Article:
By Michael Mastarciyan
When you have a nickname like “Wild Child” there are certain expectations that have to be met:
1. You have to be wild.
2. You have to be a child.
Unfortunately however, despite its inherent coolness, this nickname has a built-in expiry date that kicks in when the bearer turns eighteen and become an adult - as Norwegian racer Henrik “The Wild Child” Kristoffersen found out this past July.
During a recent conversation with Mr. Kristoffersen (yes the same Mr. Kristoffersen who won gold in GS and silvers in combined and slalom at the FIS Junior World Ski Championships in Roccaraso, Italy last March) I brought up the subject of his newly expired nickname - here’s how the conversation went...
MM: Henrik, your “Wild Child” nickname is no longer valid as you’re no longer a child, how about a new one more suited to an adult like “Wild Thing” - that’s the nickname Charlie Sheen had in the baseball movie Major League? You and Charlie Sheen have anything in common? He’s a pretty wild guy on and off the screen?
HK: Uhhhh, probably not a good idea as Charlie Sheen and I are not really similar. I don’t drink alcohol, I don't party, and I’m not wild in that way. The wildest things I do are on the snow, with my skis. I'm not the kid that parties and goes wild and crazy. That's not how you get to the top of alpine skiing or any sport.
MM: Makes sense...how did you get the nickname then?
HK: Well I don't know exactly how I got the nickname "The Wild Child". When I was younger, I was pretty wild, at school and at home. I couldn't sit still and I had a lot of energy. I often hurt myself and did some wild things, but now I'm older and more calm.
MM: Who gave you the nickname?
HK: I think the guys back at school gave it to me when I was around twelve years old.
MM: What’s the wildest thing you hope to do in the future?
HK: Well the wildest thing I hope to do is on skis. Olympic gold is pretty wild if you ask me, and the more gold and victories the wilder it gets!
MM: Are you kind of sad that your “Wild Child” nickname is no longer applicable because of your age now?
HK: Actually I disagree (he says with a smile) because I think I’ll always be “The Wild Child”. A lot of coaches on the Europa Cup also call me “Babyface”, so I think I’ll be able to keep the nickname!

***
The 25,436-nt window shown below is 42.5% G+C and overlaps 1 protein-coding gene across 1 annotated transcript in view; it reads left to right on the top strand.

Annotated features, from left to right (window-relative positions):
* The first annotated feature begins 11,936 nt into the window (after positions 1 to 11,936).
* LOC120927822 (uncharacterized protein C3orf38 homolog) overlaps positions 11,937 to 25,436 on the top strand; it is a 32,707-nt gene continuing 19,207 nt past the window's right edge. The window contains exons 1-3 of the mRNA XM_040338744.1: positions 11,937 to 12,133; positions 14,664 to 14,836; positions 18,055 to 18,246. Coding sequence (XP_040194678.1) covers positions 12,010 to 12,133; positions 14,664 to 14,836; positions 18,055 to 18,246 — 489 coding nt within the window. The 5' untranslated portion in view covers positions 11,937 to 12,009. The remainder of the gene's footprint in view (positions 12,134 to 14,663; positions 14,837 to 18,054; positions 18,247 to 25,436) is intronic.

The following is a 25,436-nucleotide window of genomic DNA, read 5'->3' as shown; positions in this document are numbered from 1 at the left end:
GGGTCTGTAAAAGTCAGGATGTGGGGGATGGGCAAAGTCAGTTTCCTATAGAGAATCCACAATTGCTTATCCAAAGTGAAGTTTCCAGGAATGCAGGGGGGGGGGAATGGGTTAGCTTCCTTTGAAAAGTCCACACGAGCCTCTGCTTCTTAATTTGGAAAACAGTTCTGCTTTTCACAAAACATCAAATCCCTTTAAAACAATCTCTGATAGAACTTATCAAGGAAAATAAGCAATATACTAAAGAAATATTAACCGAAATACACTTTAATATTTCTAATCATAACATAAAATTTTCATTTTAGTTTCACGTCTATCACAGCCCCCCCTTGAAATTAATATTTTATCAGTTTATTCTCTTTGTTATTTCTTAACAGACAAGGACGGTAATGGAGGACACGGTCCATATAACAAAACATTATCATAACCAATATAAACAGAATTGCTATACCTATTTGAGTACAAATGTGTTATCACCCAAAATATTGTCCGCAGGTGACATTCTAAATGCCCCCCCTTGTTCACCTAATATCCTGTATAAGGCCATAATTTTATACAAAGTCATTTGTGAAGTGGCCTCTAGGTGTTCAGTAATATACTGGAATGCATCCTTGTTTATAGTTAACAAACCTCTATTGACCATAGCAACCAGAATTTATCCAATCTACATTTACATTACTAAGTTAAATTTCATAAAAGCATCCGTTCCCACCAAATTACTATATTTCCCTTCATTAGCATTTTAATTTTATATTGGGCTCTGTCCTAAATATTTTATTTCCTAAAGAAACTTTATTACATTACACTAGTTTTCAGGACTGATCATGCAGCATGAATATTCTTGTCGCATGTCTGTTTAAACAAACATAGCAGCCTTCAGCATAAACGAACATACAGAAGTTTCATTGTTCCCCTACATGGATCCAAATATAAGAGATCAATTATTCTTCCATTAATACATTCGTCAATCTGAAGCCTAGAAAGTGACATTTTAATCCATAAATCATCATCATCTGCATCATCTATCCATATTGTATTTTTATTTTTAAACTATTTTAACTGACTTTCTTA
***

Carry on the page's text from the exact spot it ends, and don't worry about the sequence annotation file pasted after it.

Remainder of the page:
MM: What about “Babyface” then as a new nickname? Kinda has a cool ring to it no? There’s even an American R&B singer named Kenneth “Babyface” Edmonds and he’s 53-years-old! Thoughts?
HK: Well I don’t now, what people use as a nickname doesn’t matter. Wild Child or Babyface, I’m still going to be the same person.
MM: Okay let’s talk ski racing...you tore it up at Junior Worlds in Italy this past March with gold in GS and silver medals in Combined and Slalom - how did that feel?
HK: Well it was great! The first surprise came at the super-G, 6th place was awesome. Totally unexpected and I was skiing great! The GS season hadn’t been going that good so far, but I was skiing pretty good during training before the race. I must say I was a little bit surprised in the GS, because guys like Stefan Luitz and Mathieu Faivre had been winning Europa Cup races. Winning the GS was amazing, my first Jr. World Gold and I’m really happy it was in GS, because that tells me that I’m not only good in SL but also in GS and super-G.
MM: Did you have any family or friends in the stands? Did you have a big celebration afterward?
HK: My dad was there. He has been my coach since I started, and I felt more comfortable having him there. And of course I had my skiing friends there. We didn’t have a big celebration afterwards. After the SL we went straight to Kranjska Gora for the World Cup and Europa Cup.
MM: You also won two Europa Cup Slalom races in two days last February; did that give you any extra confidence going into Junior Worlds?
HK: For sure it did. My two first Europa Cup wins were amazing. I think I had more confidence going in to the slalom than the GS, but any way the Junior Worlds went great.
MM: Your Junior Worlds GS victory got you into World Cup Finals in Schladming, what was that experience like?
HK: Well since I crashed in the first run, I was a little bit disappointed. The second run did make up for it a bit, but it would have been nice to finish two solid runs and see how I had done. But with the 4th best time in the second run, it was okay and I was happy.
MM: That GS race was also Didier Cuche’s last race, did you get to meet him?
HK: Yes I met him before the first run and he congratulated me for my Junior World successes and that was pretty cool. I also got to take a picture with him after the second run. Didier was an amazing ski racer and I’m so happy to have met him before he finished his career.